Low-nitrogen tolerance is a complex trait controlled by multiple genes. In recent years, many low-nitrogen tolerance genes have been identified, such as TOND1, OsNAC42, OsNPF6.1 and OsTCP19 (Zhang et al. 2015; Tang et al. 2019; Liu et al. 2021). With the development of high-throughput sequencing technology, the research method combining GWAS and RNA-seq has provided possibilities to quickly analyze the genetic basis of complex traits, such as lncRNAs response to low-nitrogen, seed germination ability and seedlings root length under drought stress (Guo et al. 2020; Ma et al. 2022). Our previous research also identified many saline-alkaline tolerant candidate genes (OsIRO3, OsSAP16) by integrating GWAS/BSA and transcriptome data analysis (Li et al. 2019; Lei et al. 2020). In this study, the transcriptome of low-nitrogen tolerant variety and low-nitrogen sensitive variety were sequenced. By combining the amount of gene expression, six genes which expressed differentially in low-nitrogen tolerant varietie were defined as more valuable candidate genes among the 58 genes with haplotype differences (Table 1). Haplotype analysis revealed that these genes showed different haplotype patterns in association panel. There were significant phenotype differences among different haplotypes of these genes. As far as we know, there is no report on the breeding value of these six candidate genes. The results showed six favorable alleles including Hap2 of Os07g0471300, Hap1 of Os11g0230400, Hap3 of Os11g0229300, Hap2 of Os11g0229400, Hap1 of Os11g0618300 and Hap2 of Os11g0229333 (Figs. 7, 8, 9). The combination of GWAS and transcriptome was proved to be an efficient method to mine favorable alleles in improved varieties.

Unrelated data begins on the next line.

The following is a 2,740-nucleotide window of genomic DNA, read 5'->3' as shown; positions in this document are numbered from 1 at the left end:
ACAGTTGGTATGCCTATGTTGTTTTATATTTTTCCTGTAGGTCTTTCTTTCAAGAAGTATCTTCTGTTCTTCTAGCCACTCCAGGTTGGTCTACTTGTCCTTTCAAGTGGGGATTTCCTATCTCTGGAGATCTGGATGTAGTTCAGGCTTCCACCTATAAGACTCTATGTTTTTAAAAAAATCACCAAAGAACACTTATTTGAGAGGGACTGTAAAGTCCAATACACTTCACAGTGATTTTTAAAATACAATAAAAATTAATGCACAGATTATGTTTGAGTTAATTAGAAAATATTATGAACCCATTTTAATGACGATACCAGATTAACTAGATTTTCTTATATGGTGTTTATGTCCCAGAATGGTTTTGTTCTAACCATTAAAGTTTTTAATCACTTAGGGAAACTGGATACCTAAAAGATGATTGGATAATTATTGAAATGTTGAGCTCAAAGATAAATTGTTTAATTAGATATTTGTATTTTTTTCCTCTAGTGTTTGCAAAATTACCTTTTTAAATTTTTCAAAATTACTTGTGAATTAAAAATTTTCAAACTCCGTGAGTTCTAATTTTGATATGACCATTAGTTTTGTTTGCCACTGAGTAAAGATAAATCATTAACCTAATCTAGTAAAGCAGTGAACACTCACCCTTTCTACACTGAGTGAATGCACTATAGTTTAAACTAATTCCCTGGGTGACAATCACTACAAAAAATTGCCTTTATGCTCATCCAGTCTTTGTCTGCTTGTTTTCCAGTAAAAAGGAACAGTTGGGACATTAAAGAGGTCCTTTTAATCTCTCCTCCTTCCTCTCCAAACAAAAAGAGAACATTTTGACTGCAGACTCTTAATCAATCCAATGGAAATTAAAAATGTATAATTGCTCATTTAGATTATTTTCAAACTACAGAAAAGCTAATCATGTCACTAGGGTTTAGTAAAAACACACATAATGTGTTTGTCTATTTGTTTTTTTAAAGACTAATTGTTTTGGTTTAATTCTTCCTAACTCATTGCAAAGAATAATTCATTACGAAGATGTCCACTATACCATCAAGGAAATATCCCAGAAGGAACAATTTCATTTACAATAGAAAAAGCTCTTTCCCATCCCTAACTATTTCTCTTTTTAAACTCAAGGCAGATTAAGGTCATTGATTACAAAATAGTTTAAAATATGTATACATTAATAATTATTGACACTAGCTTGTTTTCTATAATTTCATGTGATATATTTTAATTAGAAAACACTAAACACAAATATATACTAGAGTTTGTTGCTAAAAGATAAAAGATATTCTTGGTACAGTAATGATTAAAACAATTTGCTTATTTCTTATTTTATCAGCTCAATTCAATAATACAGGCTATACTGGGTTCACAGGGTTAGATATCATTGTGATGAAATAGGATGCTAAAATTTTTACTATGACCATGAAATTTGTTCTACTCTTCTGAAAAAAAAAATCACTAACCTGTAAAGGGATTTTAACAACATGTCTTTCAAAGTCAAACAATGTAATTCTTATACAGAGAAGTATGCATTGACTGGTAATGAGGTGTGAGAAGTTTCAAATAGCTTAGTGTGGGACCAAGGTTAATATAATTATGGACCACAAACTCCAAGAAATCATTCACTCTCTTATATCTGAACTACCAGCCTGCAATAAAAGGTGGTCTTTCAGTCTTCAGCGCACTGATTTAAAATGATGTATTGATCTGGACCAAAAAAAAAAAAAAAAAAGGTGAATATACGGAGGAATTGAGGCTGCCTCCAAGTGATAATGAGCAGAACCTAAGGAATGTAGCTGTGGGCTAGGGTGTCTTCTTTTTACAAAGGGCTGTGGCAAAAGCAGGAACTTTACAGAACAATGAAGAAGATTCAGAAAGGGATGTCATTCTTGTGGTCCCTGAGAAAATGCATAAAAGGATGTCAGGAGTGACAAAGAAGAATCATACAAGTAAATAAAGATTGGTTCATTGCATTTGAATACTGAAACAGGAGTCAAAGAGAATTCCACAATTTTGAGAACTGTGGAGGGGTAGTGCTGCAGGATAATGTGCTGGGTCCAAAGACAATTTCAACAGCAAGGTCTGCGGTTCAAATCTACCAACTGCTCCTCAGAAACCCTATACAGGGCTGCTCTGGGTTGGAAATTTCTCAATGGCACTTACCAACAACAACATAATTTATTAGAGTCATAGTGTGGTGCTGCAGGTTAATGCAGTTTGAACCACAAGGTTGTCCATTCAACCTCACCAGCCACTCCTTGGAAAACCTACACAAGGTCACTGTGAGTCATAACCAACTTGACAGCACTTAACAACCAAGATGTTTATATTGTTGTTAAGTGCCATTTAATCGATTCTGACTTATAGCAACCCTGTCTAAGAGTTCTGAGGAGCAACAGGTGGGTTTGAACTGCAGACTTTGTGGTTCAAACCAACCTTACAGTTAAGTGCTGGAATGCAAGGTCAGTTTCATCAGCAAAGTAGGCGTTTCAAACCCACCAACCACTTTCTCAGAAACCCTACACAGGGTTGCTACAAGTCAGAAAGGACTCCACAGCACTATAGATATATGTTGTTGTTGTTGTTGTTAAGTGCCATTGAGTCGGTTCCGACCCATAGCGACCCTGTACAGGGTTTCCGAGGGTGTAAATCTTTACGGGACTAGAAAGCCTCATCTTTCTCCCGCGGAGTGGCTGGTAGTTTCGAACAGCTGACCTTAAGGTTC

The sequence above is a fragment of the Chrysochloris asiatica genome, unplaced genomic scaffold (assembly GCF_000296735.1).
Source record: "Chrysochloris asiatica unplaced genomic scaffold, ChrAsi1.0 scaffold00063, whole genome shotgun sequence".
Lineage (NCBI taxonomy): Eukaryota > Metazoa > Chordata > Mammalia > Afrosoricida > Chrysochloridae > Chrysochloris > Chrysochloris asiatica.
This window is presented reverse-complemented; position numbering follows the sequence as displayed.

In this study, GWAS was conducted on a basis of two root morphological traits (root length and root diameter) and 788,396 SNPs of a natural population of 295 rice varieties. The transcriptome of low-nitrogen tolerant variety (Longjing 31) and low-nitrogen sensitive variety (Songjing 10) were sequenced between low and high nitrogen treatments. There were 493 genes in the 35 QTL intervals mapped in this study. 3085 differential expressed genes were identified. Haplotype analysis revealed that 174 out of the 493 genes showed different haplotype patterns in the association panel. There were significant phenotype differences among different haplotypes of 58 genes with haplotype differences. These 58 genes were hypothesized as candidate genes for low nitrogen tolerance related to root morphology. The expression levels of these 58 genes were analyzed and six genes which expressed differentially in low-nitrogen tolerant variety were defined as more valuable candidate genes among the 58 genes. However, further study was needed to investigate the regulation mechanism of these candidate genes mediating low-nitrogen tolerance in rice. These results will provide references for the cloning and molecular breeding of low-nitrogen tolerance gene of rice.